In Donald Trump news today, President-elect Trump discussed his feelings about the situation in Aleppo, Syria at a rally in Hershey, Pennsylvania Thursday. The rally was part of his "thank you" tour of the United States, and was held at Giant Center, very near the Hershey chocolate factory for which the city is famous.
News from Aleppo, Syria loomed heavily in the air Thursday, as the Aleppo evacuation began amidst a ceasefire following the successful taking of the city by forces of Syrian president Bashar al-Assad and his ally, Russia. The embattled city of Aleppo is the center of an ongoing humanitarian crisis and is the focal point of tension between the United States and Russia, who have up until now backed different sides in the conflict. Mr. Trump will inherit responsibility for United States involvement in this conflict when he takes office on January 20.
For Donald Trump, news from Aleppo, Syria must be important indeed, and the New York Times reports that he addressed the matter during his Hershey, PA rally.
"When I look at what's going on in Syria, it's so sad," he told the packed Giant Center. "It's so sad, and we're going to help people...We'll build and help build safe zones in Syria, so people will have a chance."
The Trump plan to build "safe zones" in Syria is one that the President-elect mentioned a number of times on the campaign trail. He has framed this plan as a way to solve the refugee crisis in Europe, where great numbers of Syrians have fled from the violence within Syria. It is estimated that some nine million people have been displaced by the conflict, which has raged since 2011. The plan also dovetails with his desire to keep refugees away from American shores, by keeping them within Syria.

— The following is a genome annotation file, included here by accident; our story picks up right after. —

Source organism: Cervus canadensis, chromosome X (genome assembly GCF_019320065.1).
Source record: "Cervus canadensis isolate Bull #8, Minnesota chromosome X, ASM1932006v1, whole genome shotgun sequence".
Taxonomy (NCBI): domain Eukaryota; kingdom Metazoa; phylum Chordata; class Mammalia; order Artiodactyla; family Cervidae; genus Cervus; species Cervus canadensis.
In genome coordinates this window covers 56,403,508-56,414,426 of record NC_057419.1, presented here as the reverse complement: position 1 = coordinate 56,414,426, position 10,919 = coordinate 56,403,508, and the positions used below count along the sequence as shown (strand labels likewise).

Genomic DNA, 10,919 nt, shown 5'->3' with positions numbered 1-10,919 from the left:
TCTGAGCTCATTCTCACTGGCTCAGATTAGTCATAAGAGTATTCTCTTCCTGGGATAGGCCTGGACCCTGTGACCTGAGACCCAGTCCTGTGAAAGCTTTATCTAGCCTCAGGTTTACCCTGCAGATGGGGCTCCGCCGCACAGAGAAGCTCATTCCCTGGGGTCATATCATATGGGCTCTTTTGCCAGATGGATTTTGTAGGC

Donald Trump proposes that the Gulf States, such as Saudi Arabia and Qatar, could help defray the costs of the endeavor. The States along the Persian Gulf support the ouster of Assad from Syria and have historically been allied with the United States in opposing Iran and Syria in the region. However, there is little indication of the level of support the proposal has in the Gulf States.
Another hurdle to the Donald Trump "safe zone" plan is the logistics of maintaining these areas. The situation in all of Syria, not just Aleppo, is constantly shifting and complex. Numerous militant groups of various political leanings, ethnic backgrounds, and religious affiliations exist on both sides of the conflict, sometimes switching allegiances. In addition, the constant threat of aerial bombings by Assad government forces and Russia is a daunting obstacle. Maintaining the safety of these "safe zones" almost certainly would require direct involvement from the United States, NATO, or the United Nations and the full cooperation of a newly empowered and emboldened Assad.
However, to Donald Trump, news that Vladimir Putin and Assad are more firmly in control of Aleppo, Syria may not be entirely unwelcome. As pointed out by the Wall Street Journal, Donald Trump has signaled a willingness to work with Putin in defeating the ISIS terrorist group in Syria. This cooperation could potentially be extended to using Putin's influence with Assad to contain and control the situation in Syria, which has thus far left some 300,000 people dead, and perhaps find a solution that will lead to peace. The key will be whether or not Donald Trump can define himself as a diplomatic actor and use the negotiating skills he often taunted during the campaign to bring all the parties to the table on Syria.
Thursday's Hershey rally marked the first time Donald Trump has discussed news from Aleppo, Syria as President-elect. After January 20, the entire world will be anxiously awaiting more from Donald Trump on this issue.
[Featured Image by Matt Rourke/AP Images]